Step 2: The fitter then removes the cheek pads because what#39;s important is how the helmet fits on top of your head, not cheeks at this point. Keeping the cheek pads in can distract from how the helmet really feels on your head.
Step 3: Nikki then tries on the helmet without the cheek pads in place. She needs to be able to feel the helmet snugly all around the crown of her head without pressure points. The top of the padding should sit right at her eyebrows or right above them. It should not be in the middle of her forehead or at her hairline.
Step 4: Once the correct helmet size is determined, the fitter will then figure out what size cheek pads to pop into place.
Step 5: Nikki then puts the helmet back on with the cheek pads in place. The helmet should not move around, but it should also not be so tight that she has chipmunk cheeks. Kelly says what you want are “slightly chubby” cheeks.
Step 6: This is the sign of a bad fit. You don#39;t want to be able to push the helmet forward sliding up on your head.
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4 thoughts on PRODUCT REVIEW: Arai SZ/Ram III Helmet

  1. I see so many people walk out of the dealership where I work with an ill-fitting helmet because it’s on sale, or they think it looks cute. Get a good fit and a good helmet, because there are no do-overs in motorcycling.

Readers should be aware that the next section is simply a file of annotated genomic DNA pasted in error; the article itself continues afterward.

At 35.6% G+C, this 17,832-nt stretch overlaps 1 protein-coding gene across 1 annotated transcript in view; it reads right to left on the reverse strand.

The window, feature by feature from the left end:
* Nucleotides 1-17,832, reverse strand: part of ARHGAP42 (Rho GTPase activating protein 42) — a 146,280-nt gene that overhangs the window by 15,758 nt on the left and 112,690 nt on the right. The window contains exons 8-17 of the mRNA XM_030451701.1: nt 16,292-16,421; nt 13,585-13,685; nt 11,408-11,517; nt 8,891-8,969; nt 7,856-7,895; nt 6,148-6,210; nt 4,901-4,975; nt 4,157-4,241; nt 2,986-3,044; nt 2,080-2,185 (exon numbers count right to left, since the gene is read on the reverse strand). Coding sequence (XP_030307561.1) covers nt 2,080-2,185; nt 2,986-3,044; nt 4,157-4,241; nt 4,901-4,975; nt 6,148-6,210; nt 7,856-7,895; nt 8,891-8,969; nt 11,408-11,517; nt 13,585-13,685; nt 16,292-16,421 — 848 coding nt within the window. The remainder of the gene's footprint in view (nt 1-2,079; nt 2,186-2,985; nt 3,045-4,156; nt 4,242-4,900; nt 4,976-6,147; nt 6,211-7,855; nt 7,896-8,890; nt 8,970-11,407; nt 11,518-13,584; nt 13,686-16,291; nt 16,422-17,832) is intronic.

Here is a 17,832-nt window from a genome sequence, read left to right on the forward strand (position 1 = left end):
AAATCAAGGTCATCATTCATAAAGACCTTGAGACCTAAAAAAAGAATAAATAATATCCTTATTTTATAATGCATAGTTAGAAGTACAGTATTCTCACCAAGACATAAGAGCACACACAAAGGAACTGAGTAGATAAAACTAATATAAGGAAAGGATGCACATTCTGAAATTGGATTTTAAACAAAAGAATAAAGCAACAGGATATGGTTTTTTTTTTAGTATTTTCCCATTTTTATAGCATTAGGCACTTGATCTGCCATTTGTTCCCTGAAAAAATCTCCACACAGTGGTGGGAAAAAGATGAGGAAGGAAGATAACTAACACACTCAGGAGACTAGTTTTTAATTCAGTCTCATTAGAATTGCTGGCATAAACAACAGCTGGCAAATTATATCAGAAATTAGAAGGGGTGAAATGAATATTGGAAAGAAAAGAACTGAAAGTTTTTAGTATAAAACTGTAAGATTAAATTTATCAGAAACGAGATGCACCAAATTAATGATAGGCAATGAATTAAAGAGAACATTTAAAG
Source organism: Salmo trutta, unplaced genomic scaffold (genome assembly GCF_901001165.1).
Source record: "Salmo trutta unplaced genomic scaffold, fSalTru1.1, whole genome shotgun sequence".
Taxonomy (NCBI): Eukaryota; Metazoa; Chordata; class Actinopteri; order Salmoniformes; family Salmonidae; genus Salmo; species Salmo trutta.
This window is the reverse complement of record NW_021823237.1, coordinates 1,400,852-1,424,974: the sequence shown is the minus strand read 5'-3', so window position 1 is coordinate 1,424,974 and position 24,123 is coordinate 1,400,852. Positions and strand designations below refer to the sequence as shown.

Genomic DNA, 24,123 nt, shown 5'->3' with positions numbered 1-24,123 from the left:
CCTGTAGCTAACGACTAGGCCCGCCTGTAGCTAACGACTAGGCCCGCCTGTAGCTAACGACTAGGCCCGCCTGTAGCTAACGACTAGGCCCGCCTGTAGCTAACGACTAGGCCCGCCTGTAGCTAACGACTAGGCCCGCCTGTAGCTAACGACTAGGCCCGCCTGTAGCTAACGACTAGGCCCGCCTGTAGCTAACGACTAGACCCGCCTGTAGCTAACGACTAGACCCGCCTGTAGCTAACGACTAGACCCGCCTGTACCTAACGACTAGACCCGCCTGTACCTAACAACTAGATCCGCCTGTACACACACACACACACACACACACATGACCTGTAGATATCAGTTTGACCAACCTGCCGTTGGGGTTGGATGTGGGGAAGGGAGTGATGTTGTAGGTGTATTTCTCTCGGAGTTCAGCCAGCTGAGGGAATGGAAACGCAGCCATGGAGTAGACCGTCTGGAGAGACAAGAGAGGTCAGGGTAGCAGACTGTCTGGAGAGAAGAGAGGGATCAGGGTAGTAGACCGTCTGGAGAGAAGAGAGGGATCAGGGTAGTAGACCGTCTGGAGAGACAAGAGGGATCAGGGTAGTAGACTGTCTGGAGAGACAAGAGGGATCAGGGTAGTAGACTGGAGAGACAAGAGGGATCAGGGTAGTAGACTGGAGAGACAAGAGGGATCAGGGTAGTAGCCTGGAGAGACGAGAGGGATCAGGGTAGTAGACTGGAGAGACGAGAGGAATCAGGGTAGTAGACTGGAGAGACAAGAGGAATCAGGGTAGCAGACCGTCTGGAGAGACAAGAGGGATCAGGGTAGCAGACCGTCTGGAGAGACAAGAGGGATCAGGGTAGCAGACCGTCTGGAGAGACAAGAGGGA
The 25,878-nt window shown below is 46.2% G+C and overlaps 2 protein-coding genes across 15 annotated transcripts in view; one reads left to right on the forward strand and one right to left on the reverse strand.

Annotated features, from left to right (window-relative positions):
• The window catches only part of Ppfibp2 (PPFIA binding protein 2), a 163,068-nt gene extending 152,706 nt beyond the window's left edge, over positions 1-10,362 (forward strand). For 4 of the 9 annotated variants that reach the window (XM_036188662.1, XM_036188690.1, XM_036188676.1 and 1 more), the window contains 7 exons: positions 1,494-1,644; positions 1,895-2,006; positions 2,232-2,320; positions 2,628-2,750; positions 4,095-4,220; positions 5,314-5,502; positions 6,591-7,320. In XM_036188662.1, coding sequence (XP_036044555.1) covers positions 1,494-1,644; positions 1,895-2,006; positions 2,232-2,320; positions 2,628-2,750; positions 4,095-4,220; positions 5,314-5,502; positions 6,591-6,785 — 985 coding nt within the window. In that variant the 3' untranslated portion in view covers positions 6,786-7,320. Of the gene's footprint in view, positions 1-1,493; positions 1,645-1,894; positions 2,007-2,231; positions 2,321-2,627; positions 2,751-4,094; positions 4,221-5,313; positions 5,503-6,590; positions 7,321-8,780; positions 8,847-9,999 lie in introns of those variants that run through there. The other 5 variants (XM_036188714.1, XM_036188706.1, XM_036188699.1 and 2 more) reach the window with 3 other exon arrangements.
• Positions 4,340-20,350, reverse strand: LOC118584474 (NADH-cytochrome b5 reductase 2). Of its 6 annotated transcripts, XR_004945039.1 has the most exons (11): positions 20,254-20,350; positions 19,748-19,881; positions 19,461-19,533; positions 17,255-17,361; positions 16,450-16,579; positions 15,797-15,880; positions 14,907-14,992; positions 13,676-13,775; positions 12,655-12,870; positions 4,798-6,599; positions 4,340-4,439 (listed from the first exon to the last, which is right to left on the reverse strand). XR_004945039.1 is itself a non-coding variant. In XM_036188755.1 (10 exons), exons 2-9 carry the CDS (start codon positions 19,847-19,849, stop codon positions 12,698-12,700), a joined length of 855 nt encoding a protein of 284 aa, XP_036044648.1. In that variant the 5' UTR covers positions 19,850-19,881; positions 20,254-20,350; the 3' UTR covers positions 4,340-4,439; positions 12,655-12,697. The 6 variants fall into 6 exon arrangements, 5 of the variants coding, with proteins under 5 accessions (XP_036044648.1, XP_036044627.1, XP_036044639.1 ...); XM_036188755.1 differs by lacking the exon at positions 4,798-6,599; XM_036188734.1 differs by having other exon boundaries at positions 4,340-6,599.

Also, to Leta Wos (posting dated 1/27/09): if you don't find your size, be vocal and ask. Harley-Davidson makes almost all their items in woman's plus sizes, but most dealerships you'll have to ask them to order them. I think it's because plus size women don't think they can walk into a dealership and find a jacket that will fit them, but you can.

  2. I have to agree with Leta. I've had limited success buying helmets. A BMW dealership in Tucson was great, but the rest of the places I've been to have been so-so. One dealership went so far as to ignore me every time I tried to ask for assistance. I left after an hour and haven't been back. Another place had a few very, very pink helmets that would fit women, and none fit me (nor did I want a pink helmet). Another dealer didn't stock anything that fit women, but I could order something. None of the dealerships that I went to ever measured my head, and none offer any kind of fitting.

    Thankfully my husband is very helmet conscious and was extremely diligent when I bought my first helmet (making sure I knew how it should fit, where it should fit, etc.)

  3. When we fit a helmet, we also do one extra sizing test — we have the customer hold the helmet on both sides — firmly. Then, ask them to try to turn their head as though they're looking at the interior side of the helmet. If they can move that much, regardless of the other fit tests being passed, it's a no go! The helmet needs to feel as though it's a part of your entire head, not something stuck on it.

  4. Great article, problem is, I've never seen a “fitter” in any of the stores, let alone being able to select custom cheek pads for proper fit. You're lucky to walk into any store and find a decent selection of “women's” helmets in multiple styles and sizes to try. Forget online purchasing, what with return shipping and restocking fees.

    Sure do wish some of these dealers would step up and start offering more of a selection of clothing and protective gear for women riders (including those of us with full figures), but with the current economy, I don't see that happening for awhile.